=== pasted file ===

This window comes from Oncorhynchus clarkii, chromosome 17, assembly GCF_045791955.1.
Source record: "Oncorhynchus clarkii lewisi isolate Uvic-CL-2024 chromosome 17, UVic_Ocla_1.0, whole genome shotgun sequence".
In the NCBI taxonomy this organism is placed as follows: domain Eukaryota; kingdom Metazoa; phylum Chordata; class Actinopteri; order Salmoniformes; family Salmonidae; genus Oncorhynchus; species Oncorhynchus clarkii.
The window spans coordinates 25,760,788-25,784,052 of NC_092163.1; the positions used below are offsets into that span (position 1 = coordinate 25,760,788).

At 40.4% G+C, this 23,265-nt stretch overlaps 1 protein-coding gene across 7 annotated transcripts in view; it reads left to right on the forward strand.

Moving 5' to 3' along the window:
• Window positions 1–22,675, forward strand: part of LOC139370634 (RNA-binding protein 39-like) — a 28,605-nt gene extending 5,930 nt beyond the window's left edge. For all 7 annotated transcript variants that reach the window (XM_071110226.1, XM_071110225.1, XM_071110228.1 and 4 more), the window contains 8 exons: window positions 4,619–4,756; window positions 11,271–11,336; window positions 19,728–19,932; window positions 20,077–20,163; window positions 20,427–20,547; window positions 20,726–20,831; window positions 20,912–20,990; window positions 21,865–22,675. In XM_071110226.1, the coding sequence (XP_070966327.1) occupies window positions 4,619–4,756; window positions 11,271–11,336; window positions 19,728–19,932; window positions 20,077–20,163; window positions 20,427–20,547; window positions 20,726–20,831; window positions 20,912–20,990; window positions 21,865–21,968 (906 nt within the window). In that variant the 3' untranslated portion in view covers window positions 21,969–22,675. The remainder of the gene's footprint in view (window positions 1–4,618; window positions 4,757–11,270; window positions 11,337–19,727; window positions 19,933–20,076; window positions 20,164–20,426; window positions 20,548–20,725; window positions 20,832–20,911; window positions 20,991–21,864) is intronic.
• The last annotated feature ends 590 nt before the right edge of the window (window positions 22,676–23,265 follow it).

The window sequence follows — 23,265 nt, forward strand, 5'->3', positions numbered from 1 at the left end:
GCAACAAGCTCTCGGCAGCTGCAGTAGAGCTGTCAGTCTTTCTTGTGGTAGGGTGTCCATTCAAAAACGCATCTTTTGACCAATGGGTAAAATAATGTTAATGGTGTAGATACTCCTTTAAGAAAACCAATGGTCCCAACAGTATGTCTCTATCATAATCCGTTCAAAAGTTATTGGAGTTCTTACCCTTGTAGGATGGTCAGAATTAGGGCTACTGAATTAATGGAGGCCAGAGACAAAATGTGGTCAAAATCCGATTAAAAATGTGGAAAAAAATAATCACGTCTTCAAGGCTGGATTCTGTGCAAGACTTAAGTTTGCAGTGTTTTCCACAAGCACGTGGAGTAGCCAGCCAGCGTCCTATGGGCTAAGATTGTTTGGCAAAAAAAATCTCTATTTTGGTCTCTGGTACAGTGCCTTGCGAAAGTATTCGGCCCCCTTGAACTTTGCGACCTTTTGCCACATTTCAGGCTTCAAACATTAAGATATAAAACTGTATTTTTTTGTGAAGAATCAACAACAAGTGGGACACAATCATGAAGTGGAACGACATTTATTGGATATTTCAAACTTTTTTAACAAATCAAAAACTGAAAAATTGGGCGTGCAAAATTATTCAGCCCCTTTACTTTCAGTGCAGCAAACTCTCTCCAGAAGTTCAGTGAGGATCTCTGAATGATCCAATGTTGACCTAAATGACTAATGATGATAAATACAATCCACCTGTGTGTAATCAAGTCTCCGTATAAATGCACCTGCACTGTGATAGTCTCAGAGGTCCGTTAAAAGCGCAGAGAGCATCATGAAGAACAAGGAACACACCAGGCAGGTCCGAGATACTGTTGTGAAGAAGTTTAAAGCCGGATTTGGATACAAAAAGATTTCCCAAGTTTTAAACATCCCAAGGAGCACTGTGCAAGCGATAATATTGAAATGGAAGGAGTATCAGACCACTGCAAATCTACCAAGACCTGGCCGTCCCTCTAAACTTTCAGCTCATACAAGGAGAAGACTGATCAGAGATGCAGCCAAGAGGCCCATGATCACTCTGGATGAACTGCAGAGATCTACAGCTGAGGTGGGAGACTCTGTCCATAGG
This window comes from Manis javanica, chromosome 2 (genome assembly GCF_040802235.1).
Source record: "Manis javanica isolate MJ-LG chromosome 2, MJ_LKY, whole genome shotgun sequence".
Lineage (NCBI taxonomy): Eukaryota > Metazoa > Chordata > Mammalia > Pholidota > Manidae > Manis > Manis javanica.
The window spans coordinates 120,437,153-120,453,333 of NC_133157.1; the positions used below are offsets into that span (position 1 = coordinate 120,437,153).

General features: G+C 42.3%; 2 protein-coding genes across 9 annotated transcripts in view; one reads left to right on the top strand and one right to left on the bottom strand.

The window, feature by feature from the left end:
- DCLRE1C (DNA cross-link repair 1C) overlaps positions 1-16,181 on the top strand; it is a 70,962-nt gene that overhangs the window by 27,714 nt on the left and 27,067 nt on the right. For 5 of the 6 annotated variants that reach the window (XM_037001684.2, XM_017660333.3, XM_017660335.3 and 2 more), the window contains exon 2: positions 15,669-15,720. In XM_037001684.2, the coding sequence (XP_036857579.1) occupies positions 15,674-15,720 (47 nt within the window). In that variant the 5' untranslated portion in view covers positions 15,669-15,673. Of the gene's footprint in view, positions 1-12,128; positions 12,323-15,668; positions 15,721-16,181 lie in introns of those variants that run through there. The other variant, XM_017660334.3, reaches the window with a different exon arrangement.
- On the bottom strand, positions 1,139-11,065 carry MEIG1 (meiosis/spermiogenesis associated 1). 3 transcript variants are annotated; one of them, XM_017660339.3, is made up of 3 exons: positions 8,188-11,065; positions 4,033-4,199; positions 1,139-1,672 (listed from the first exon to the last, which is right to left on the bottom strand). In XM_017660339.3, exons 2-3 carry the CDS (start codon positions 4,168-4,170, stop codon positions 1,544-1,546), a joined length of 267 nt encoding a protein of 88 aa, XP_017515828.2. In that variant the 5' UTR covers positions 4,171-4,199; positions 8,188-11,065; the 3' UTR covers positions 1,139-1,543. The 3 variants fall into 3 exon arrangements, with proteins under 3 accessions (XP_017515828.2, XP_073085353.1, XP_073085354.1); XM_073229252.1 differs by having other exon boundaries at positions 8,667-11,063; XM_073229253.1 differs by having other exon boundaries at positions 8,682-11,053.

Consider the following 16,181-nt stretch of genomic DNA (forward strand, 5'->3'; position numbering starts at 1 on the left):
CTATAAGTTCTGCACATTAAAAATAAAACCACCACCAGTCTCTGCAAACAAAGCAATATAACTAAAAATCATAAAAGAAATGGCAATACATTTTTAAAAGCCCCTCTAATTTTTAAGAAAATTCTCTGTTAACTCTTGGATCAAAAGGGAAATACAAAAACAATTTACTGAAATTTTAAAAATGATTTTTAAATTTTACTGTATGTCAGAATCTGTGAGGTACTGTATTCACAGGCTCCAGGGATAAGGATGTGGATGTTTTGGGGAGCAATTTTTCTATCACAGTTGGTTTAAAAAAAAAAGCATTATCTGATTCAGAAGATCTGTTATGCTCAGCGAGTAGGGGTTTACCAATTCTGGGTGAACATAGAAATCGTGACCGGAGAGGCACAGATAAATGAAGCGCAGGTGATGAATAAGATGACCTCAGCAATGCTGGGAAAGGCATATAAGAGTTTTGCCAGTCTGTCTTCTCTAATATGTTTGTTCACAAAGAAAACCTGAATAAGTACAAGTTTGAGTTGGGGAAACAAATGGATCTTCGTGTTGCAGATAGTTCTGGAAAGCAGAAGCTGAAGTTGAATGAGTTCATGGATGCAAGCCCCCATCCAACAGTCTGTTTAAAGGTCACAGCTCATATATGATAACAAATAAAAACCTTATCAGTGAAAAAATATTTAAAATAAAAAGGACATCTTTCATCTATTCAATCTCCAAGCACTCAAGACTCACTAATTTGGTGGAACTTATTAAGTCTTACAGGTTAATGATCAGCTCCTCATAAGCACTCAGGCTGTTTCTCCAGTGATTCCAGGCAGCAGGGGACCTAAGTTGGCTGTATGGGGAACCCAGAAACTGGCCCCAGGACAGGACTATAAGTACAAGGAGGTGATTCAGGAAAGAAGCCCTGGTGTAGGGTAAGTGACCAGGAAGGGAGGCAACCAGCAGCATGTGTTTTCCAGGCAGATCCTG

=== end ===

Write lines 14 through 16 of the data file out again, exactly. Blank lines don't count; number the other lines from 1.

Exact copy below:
The window spans coordinates 120,437,153-120,453,333 of NC_133157.1; the positions used below are offsets into that span (position 1 = coordinate 120,437,153).

General features: G+C 42.3%; 2 protein-coding genes across 9 annotated transcripts in view; one reads left to right on the top strand and one right to left on the bottom strand.

The window, feature by feature from the left end: